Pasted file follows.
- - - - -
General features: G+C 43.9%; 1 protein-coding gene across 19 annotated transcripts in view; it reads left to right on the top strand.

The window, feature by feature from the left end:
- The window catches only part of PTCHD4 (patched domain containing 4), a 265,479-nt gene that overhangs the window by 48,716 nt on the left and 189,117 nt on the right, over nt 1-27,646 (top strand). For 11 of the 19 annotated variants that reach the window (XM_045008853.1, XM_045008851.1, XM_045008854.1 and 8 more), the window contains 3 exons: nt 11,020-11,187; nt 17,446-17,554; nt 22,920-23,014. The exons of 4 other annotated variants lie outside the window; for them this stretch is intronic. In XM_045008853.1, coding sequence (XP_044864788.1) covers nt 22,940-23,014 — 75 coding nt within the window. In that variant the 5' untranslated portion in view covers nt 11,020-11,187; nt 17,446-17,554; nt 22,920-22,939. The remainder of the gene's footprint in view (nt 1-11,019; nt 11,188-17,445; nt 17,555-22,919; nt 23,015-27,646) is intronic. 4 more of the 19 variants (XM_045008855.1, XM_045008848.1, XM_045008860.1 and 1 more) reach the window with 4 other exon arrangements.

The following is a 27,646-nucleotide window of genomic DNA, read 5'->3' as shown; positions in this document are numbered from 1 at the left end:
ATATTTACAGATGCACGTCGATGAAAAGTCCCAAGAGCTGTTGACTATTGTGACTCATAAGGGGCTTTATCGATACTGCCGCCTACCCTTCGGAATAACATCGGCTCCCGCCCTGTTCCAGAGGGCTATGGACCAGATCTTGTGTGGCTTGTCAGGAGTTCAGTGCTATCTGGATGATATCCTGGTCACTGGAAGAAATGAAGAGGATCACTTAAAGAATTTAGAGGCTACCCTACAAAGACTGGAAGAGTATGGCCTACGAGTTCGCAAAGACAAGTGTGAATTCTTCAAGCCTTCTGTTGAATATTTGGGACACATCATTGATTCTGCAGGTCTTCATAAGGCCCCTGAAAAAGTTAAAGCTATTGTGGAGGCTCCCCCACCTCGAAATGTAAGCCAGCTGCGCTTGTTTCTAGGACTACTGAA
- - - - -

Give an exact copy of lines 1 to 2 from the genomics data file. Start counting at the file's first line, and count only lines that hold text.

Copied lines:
General features: G+C 43.9%; 1 protein-coding gene across 19 annotated transcripts in view; it reads left to right on the top strand.

The window, feature by feature from the left end: